Prevalence of leprous neuropathy determined by neurosensory testing in an endemic zone in Ecuador: Development of an algorithm to identify patients benefiting from early neurolysis

Pablo A. Baltodano, Danielle H. Rochlin, Jonathan Noboa, Karim A. Sarhane, Gedge David Rosson, A. Lee Dellon

Research output: Contribution to journalArticlepeer-review

Abstract

The success of a microneurosurgical intervention in leprous neuropathy (LN) depends on the diagnosis of chronic compression before irreversible paralysis and digital loss occurs. In order to determine the effectiveness of a different approach for early identification of LN, neurosensory testing with the Pressure-Specified Sensory Device™ (PSSD), a validated and sensitive test, was performed in an endemic zone for leprosy. A cross-sectional study was conducted to analyze a patient sample meeting the World Health Organization (WHO) criteria for Hansen's disease. The prevalence of LN was based on the presence of ≥1 abnormal PSSD pressure threshold for a two-point static touch. A total of 312 upper and lower extremity nerves were evaluated in 39 patients. The PSSD found a 97.4% prevalence of LN. Tinel's sign was identified in 60% of these patients. An algorithm for early identification of patients with LN was proposed using PSSD testing based on the unilateral screening of the ulnar and deep peroneal nerves.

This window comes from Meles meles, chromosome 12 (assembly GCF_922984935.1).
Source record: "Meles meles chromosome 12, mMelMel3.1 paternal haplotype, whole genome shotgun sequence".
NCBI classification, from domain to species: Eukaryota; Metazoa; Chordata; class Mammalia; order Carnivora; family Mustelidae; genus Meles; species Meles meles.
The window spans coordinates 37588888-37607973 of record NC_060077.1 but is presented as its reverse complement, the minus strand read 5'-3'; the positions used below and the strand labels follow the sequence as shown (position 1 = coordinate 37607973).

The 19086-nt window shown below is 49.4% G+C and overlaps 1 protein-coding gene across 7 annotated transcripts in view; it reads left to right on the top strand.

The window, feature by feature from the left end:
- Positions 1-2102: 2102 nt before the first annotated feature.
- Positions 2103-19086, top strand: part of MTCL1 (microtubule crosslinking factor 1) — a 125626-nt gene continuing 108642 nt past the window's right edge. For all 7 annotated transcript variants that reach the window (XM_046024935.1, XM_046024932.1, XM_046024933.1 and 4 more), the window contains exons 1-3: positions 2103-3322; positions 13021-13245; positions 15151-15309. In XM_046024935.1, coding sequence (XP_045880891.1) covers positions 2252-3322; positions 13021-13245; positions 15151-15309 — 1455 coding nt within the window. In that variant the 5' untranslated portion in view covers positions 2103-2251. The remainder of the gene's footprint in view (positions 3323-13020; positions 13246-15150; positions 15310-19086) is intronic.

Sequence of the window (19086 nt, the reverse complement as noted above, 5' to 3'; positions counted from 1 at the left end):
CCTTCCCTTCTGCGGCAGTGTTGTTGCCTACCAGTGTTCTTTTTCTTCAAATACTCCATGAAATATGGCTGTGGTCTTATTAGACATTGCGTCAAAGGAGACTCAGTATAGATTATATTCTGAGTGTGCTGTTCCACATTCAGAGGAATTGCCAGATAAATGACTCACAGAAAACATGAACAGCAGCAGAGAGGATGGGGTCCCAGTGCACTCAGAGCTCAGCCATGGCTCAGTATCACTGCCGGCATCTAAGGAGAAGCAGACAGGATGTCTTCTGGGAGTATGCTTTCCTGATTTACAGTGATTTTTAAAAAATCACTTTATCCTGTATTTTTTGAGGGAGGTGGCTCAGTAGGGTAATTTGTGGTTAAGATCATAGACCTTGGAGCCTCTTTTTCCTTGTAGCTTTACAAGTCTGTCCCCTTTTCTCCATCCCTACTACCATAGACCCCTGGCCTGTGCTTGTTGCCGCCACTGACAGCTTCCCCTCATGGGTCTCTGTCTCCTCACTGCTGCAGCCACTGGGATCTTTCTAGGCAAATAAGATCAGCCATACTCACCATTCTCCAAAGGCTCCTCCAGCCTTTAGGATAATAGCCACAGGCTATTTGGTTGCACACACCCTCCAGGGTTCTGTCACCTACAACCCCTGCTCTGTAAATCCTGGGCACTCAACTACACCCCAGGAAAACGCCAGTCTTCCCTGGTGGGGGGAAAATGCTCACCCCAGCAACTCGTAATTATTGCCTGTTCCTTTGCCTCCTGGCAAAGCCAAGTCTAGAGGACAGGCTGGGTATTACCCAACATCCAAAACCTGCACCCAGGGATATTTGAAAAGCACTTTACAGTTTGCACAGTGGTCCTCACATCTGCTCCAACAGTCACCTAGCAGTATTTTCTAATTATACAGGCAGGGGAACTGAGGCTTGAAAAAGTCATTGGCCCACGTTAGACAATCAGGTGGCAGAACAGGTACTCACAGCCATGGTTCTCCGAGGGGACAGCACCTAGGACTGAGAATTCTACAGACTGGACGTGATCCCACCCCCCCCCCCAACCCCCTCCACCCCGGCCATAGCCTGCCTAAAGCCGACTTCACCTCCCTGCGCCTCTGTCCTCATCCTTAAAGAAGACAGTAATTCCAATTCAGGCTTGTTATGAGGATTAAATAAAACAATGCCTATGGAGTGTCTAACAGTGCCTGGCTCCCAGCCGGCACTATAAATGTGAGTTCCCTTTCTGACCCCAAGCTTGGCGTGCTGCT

Original languageEnglish (US)
JournalJournal of Plastic, Reconstructive and Aesthetic Surgery
DOIs
StateAccepted/In press - Jul 5 2015
Externally publishedYes

Keywords

  • Leprosy
  • Nerve compression
  • Neurolysis
  • Neurosensory testing

ASJC Scopus subject areas

  • Surgery

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